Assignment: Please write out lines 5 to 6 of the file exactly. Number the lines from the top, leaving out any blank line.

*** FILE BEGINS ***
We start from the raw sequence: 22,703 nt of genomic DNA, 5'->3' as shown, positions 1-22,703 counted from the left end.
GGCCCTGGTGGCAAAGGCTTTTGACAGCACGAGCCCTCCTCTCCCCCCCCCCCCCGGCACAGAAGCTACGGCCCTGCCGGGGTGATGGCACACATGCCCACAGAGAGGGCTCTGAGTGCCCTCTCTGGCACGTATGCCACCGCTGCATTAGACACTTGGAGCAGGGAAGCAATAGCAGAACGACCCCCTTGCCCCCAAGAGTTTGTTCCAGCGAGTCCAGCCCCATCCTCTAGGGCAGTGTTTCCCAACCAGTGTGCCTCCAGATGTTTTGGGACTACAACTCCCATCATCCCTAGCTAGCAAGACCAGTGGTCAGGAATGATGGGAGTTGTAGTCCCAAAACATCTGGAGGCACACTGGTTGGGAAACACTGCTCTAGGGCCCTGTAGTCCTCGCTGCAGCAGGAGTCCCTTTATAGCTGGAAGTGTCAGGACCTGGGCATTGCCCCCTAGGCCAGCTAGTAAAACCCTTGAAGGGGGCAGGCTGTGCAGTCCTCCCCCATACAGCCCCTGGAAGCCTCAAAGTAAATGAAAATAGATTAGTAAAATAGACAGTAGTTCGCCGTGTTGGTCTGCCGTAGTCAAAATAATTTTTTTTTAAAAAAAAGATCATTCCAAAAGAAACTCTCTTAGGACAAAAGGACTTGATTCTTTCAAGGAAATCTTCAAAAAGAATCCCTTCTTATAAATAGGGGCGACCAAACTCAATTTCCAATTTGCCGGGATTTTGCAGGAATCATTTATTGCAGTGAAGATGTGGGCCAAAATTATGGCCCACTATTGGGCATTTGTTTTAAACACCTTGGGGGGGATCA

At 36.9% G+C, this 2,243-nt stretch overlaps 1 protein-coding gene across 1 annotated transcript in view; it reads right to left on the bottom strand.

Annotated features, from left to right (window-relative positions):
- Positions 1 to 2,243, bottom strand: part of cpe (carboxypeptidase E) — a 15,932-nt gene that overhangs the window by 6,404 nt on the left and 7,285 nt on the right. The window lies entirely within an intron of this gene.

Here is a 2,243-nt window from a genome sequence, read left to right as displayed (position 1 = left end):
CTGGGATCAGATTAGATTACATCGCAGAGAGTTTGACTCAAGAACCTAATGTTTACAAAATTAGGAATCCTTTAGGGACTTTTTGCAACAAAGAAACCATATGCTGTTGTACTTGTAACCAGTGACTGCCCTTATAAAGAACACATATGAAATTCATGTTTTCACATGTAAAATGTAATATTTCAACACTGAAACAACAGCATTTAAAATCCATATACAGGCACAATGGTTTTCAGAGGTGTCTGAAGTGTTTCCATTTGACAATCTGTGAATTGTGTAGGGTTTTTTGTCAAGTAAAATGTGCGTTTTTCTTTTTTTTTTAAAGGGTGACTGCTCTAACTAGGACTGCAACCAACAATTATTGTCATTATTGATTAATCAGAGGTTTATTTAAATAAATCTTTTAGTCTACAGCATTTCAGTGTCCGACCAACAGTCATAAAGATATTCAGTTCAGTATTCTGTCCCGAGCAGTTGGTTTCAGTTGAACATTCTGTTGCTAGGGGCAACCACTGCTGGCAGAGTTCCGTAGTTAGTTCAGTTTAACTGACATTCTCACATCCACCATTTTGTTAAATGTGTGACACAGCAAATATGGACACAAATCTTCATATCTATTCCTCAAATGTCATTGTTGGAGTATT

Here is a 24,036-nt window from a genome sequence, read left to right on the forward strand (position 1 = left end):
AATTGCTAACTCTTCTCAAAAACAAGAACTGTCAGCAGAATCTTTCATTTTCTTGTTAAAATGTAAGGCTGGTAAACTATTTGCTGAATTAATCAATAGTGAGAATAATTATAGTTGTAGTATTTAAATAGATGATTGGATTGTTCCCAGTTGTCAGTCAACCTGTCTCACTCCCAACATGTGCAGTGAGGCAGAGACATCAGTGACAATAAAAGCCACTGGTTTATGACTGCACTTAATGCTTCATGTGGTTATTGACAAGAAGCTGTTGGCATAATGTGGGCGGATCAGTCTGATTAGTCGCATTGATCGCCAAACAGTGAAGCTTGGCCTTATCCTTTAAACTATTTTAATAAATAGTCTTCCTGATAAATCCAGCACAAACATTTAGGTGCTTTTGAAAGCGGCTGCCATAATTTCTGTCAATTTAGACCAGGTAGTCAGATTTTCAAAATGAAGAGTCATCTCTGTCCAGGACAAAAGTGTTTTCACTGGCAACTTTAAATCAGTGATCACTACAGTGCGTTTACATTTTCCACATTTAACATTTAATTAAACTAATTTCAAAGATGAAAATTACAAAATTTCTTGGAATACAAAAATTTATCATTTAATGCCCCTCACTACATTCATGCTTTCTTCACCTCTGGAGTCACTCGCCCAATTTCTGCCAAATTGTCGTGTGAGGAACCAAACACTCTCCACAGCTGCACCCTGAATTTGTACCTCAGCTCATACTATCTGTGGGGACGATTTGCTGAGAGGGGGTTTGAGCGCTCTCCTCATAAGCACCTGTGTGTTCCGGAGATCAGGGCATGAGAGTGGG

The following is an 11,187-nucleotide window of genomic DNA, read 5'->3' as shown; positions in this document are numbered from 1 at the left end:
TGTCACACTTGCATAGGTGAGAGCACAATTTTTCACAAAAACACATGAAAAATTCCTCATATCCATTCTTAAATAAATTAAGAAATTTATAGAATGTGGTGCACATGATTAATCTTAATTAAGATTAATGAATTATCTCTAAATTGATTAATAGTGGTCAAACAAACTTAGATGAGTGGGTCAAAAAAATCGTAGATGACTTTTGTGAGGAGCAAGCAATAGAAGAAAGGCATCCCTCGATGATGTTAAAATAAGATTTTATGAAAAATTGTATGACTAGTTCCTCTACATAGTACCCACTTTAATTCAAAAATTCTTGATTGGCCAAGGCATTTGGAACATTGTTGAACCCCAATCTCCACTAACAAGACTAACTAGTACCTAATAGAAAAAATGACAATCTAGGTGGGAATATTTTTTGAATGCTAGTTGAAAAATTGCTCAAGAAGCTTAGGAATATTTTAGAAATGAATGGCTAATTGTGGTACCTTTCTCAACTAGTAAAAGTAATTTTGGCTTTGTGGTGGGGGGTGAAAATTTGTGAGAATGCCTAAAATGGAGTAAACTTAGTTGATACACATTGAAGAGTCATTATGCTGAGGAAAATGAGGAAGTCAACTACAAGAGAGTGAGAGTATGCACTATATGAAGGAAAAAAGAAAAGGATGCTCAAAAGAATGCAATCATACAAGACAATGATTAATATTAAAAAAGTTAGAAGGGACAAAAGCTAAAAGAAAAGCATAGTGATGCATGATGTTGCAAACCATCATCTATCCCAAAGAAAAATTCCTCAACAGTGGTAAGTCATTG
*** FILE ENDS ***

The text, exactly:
- Positions 1 to 2,243, bottom strand: part of cpe (carboxypeptidase E) — a 15,932-nt gene that overhangs the window by 6,404 nt on the left and 7,285 nt on the right. The window lies entirely within an intron of this gene.

Here is a 2,243-nt window from a genome sequence, read left to right as displayed (position 1 = left end):